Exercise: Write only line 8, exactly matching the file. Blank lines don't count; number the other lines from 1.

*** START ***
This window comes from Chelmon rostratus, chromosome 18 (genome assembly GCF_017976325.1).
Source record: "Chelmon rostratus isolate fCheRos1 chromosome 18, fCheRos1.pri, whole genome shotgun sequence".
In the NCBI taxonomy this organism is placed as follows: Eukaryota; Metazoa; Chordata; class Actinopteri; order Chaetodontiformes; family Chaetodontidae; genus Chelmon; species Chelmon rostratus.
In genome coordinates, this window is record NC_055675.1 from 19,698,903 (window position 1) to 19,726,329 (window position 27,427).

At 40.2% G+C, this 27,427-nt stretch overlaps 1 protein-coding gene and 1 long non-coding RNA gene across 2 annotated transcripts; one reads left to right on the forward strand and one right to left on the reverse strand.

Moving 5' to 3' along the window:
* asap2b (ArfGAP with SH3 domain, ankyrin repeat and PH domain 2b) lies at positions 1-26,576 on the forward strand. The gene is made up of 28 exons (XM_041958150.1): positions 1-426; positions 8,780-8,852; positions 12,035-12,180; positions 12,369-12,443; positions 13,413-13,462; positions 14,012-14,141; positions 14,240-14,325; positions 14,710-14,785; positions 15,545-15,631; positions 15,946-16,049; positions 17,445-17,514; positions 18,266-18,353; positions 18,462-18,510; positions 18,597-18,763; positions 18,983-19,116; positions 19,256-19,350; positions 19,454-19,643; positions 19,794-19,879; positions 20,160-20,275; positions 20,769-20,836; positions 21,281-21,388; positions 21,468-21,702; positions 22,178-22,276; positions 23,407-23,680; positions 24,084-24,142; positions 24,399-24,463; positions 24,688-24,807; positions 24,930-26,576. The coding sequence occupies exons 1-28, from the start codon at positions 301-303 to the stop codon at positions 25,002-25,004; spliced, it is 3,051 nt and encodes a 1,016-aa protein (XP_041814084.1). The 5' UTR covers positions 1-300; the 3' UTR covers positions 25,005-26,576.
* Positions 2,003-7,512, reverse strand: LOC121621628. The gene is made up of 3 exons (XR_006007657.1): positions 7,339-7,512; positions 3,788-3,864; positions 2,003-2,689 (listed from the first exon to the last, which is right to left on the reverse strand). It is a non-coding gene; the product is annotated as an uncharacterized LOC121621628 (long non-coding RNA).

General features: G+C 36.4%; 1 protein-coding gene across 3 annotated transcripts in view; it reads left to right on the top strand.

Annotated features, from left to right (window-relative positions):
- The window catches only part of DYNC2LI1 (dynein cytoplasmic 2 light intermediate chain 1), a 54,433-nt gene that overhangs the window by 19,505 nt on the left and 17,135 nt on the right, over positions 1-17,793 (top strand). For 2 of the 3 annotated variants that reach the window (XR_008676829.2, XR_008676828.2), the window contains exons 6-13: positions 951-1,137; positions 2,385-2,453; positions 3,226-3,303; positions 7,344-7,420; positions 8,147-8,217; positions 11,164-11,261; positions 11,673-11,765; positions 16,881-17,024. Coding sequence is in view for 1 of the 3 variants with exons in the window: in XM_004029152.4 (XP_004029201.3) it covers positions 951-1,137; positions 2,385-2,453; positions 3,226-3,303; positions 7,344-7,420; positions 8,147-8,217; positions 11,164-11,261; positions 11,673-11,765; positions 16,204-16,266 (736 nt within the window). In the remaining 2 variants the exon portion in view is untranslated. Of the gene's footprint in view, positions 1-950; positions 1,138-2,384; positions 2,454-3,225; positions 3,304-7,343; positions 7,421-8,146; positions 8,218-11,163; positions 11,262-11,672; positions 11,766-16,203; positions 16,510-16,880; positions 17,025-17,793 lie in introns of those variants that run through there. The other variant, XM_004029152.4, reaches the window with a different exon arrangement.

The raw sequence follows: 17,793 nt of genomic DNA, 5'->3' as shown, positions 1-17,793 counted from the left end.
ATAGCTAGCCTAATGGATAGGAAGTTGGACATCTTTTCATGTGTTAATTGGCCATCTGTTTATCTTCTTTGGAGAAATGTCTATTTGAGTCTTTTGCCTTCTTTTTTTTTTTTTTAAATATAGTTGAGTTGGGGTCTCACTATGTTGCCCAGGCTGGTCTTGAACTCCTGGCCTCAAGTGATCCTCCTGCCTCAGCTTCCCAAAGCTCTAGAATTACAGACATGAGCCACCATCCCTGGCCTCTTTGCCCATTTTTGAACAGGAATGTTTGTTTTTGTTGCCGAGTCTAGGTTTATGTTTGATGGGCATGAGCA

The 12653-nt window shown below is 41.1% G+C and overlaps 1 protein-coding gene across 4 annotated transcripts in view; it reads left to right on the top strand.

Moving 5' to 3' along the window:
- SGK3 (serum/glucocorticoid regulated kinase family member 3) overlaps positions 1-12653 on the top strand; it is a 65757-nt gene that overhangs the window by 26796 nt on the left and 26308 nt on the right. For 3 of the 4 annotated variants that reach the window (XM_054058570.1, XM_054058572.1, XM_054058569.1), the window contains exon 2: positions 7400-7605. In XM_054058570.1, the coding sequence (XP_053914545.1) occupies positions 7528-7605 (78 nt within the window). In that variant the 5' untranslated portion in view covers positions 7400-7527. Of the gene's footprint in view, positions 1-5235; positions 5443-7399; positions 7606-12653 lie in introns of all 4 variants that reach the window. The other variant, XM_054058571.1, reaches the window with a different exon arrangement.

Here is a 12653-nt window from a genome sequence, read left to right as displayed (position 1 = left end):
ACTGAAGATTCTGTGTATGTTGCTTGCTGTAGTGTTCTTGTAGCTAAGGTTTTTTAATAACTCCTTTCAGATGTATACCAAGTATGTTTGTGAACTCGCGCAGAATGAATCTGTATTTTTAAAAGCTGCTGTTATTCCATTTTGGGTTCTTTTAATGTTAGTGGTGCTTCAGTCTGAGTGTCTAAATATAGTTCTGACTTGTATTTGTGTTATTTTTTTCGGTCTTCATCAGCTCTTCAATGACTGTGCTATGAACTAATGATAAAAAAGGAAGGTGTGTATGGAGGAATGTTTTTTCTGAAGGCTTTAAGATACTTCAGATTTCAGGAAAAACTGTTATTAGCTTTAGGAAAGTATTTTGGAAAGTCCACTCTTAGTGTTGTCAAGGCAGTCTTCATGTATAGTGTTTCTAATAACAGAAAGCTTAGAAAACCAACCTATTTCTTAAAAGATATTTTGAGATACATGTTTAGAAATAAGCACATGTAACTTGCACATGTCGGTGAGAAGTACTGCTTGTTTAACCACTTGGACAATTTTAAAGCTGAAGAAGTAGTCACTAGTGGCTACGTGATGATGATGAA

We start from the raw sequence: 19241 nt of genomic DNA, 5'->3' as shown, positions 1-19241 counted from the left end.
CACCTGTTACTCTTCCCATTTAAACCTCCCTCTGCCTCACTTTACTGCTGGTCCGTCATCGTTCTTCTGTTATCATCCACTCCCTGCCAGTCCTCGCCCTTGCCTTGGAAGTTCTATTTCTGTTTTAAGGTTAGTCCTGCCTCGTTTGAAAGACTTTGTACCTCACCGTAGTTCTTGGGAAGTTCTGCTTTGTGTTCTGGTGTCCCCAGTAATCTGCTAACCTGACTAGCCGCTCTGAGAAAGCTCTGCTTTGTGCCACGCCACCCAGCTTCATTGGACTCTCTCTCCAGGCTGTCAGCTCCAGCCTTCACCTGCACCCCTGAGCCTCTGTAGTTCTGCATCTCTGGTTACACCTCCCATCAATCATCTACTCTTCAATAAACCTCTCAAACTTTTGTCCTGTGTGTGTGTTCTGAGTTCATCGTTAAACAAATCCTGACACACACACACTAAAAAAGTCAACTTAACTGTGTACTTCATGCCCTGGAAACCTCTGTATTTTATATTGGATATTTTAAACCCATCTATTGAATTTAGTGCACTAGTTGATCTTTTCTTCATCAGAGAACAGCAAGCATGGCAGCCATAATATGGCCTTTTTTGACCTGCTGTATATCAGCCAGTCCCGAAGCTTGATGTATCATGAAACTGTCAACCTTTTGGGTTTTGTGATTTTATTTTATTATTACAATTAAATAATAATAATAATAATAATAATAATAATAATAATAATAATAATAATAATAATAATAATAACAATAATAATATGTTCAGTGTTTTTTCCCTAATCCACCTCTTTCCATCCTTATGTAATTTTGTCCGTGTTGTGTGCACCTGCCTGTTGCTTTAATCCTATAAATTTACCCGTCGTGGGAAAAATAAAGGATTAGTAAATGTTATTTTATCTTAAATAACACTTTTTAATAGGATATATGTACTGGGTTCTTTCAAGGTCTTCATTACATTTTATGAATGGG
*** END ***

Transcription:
* Positions 2,003-7,512, reverse strand: LOC121621628. The gene is made up of 3 exons (XR_006007657.1): positions 7,339-7,512; positions 3,788-3,864; positions 2,003-2,689 (listed from the first exon to the last, which is right to left on the reverse strand). It is a non-coding gene; the product is annotated as an uncharacterized LOC121621628 (long non-coding RNA).